As you are probably aware, The Netherlands is currently celebrating De Gouden Eeuw, The Golden Age, the period covering most of the 17th century when the country was a world leader, excelling in art, science and trade. It was the time of Rembrandt, Jacob van Ruisdael, Frans Hals and, of course, Vermeer.
Johannes Vermeer was born, bred and worked in Delft and part of the local celebrations consist of an unusual outdoor exhibition in the very heart of the city, in the historic Agathaplein next to the Prinsenhof Museum. And you don’t get more appropriate than that – it was here that William of Orange was assassinated, an event which led to the creation of the Dutch Republic.
Supported by Gemeente Delft, curator Monique Roodenburg, along with artist and local gallery owner René Jacobs, has brought together twelve artists to demonstrate that the spirit and values of De Gouden Eeuware are alive and well in Holland.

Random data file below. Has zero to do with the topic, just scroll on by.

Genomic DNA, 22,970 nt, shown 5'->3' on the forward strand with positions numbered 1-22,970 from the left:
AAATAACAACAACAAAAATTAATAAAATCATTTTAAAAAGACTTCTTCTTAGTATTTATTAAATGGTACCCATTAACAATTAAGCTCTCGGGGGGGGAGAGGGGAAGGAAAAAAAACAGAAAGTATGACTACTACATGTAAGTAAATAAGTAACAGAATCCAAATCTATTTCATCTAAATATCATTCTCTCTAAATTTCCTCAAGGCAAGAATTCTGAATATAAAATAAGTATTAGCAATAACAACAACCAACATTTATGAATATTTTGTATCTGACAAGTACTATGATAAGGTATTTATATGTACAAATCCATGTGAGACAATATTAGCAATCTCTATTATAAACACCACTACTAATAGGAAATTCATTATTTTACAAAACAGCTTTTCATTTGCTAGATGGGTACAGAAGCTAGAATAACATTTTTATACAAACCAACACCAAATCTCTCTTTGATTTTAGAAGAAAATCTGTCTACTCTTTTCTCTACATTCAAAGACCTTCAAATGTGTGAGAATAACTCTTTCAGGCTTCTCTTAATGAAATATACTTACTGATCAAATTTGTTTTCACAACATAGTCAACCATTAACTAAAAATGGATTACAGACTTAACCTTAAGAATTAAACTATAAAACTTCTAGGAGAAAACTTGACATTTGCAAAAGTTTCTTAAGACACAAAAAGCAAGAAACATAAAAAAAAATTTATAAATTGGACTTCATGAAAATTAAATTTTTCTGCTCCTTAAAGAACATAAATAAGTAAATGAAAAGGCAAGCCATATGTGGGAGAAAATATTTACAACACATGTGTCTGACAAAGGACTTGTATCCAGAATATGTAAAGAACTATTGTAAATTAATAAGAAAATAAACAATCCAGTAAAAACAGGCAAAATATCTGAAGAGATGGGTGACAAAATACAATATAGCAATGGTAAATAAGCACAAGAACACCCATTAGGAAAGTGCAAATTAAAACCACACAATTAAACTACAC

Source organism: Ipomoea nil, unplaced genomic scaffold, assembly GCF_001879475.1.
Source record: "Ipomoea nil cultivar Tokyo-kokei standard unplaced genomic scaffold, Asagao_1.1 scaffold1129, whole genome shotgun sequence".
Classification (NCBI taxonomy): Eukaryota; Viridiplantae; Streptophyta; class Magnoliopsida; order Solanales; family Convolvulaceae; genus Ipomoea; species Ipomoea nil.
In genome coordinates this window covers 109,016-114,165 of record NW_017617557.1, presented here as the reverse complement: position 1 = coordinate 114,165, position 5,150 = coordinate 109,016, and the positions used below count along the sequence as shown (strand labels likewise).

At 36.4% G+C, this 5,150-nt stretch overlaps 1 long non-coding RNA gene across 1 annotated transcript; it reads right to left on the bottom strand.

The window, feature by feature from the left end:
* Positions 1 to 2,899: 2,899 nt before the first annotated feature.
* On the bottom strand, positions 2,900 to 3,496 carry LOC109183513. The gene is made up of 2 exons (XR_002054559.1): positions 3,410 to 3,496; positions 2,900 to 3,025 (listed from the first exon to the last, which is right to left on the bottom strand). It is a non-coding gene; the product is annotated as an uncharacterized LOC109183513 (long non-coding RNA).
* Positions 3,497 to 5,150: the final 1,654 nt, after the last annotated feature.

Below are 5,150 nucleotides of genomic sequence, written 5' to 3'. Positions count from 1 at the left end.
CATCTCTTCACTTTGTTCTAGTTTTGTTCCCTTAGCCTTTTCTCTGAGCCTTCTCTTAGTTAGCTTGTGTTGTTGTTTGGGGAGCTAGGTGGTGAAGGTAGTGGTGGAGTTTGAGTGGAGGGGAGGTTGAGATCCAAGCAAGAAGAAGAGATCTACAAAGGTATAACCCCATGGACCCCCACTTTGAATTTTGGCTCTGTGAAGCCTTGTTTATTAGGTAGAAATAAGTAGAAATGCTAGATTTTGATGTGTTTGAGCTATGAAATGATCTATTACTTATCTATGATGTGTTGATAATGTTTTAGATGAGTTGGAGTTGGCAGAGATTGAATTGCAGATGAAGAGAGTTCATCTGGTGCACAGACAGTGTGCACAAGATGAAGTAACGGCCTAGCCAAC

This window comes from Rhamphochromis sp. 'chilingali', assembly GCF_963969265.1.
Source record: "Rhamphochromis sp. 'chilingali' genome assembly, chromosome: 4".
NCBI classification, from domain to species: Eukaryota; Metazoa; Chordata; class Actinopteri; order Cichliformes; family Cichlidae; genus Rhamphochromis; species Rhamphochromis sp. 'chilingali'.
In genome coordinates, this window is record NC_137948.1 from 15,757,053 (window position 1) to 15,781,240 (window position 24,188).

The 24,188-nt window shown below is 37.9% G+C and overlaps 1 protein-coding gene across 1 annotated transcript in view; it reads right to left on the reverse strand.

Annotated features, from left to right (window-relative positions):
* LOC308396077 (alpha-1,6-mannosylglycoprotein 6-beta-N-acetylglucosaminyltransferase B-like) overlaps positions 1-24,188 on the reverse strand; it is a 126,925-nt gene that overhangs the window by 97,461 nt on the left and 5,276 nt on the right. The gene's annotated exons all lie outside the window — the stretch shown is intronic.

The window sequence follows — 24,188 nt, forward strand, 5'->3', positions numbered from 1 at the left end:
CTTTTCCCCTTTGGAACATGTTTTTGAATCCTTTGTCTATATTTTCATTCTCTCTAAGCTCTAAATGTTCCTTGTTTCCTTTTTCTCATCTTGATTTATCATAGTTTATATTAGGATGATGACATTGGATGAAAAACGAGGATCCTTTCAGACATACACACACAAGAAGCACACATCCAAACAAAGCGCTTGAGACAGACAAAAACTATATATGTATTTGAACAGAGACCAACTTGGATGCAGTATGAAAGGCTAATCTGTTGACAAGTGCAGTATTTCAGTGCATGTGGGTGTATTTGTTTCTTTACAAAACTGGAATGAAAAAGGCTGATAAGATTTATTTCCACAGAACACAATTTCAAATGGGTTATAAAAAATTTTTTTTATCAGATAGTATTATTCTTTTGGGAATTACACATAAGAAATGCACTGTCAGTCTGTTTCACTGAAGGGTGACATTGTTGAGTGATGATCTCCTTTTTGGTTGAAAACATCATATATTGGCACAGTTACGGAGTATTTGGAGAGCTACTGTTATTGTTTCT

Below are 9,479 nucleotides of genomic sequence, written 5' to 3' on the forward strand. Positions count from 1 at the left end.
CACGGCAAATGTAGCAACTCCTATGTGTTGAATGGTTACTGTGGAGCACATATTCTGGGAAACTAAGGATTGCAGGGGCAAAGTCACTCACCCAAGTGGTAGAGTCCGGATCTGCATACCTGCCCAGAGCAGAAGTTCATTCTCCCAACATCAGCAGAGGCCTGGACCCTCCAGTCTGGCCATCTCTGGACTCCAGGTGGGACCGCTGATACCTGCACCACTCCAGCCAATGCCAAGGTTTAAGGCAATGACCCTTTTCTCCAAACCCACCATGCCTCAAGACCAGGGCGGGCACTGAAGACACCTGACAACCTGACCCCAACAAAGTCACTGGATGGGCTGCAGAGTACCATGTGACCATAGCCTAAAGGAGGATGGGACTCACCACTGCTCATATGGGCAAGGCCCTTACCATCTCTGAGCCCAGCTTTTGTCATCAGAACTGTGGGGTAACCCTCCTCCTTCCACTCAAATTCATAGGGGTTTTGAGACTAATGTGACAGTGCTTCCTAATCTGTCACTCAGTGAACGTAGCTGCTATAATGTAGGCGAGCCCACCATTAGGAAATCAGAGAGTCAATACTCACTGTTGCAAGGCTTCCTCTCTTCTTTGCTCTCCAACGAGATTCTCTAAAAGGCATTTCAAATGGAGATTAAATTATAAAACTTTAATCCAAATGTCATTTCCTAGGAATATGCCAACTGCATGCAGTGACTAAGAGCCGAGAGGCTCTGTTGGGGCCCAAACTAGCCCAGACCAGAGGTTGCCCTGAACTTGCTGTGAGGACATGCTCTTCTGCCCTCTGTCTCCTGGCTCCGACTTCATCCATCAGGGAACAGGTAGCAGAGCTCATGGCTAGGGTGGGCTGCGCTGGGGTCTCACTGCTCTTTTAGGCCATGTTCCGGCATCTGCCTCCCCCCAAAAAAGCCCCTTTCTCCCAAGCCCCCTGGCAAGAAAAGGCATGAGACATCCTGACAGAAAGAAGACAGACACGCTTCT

Déjà vu, as the name suggests, pays homage, either directly or indirectly, to the Dutch masters. Most of the pictures are photographs so there are lots of still-lives and lots of portraits including a very fine reconstruction of Vermeer’s Girl With a Pearl Earring using a beautiful black model and, my favourite, a photo of white-faced, geisha-style Japanese girl sheathed in bubble wrap by Elizabeth Koning. All of the works are of an incredibly high standard and quality and certainly do justice to, and continue the legacy of, their forebears. What I did notice, though, was that there were no landscapes.
The seventeen pictures are displayed in three meter high, rather cumbersome grey plastic advertising units. Each is illuminated from the inside making maybe dusk the best time to view the exhibition. The Agathaplein is open twenty-four hours a day but the display boxes are only lit until eleven at night. Well worth seeing, especially as there are plans to redevelop the area and it may not remain in its present form for much longer. Michael Hasted 7th September 2019
Déjà vu is free, open every day and continues until 6th October